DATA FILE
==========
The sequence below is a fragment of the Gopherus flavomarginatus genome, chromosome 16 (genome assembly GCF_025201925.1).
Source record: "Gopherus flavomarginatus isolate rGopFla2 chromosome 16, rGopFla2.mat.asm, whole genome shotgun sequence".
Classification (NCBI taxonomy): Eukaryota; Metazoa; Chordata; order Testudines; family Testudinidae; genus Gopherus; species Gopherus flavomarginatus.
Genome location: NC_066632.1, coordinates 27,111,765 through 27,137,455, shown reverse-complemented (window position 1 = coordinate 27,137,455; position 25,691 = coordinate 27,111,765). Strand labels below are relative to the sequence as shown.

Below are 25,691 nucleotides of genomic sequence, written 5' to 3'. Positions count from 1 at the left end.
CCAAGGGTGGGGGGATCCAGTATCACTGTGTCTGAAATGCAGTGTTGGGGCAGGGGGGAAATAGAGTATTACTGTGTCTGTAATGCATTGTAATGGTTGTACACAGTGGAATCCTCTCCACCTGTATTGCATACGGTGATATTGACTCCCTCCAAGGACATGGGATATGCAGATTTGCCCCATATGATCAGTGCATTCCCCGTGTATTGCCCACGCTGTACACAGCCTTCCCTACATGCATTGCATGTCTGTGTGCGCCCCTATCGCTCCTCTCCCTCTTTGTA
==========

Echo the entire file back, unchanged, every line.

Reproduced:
The sequence below is a fragment of the Gopherus flavomarginatus genome, chromosome 16 (genome assembly GCF_025201925.1).
Source record: "Gopherus flavomarginatus isolate rGopFla2 chromosome 16, rGopFla2.mat.asm, whole genome shotgun sequence".
Classification (NCBI taxonomy): Eukaryota; Metazoa; Chordata; order Testudines; family Testudinidae; genus Gopherus; species Gopherus flavomarginatus.
Genome location: NC_066632.1, coordinates 27,111,765 through 27,137,455, shown reverse-complemented (window position 1 = coordinate 27,137,455; position 25,691 = coordinate 27,111,765). Strand labels below are relative to the sequence as shown.

Below are 25,691 nucleotides of genomic sequence, written 5' to 3'. Positions count from 1 at the left end.
CCAAGGGTGGGGGGATCCAGTATCACTGTGTCTGAAATGCAGTGTTGGGGCAGGGGGGAAATAGAGTATTACTGTGTCTGTAATGCATTGTAATGGTTGTACACAGTGGAATCCTCTCCACCTGTATTGCATACGGTGATATTGACTCCCTCCAAGGACATGGGATATGCAGATTTGCCCCATATGATCAGTGCATTCCCCGTGTATTGCCCACGCTGTACACAGCCTTCCCTACATGCATTGCATGTCTGTGTGCGCCCCTATCGCTCCTCTCCCTCTTTGTA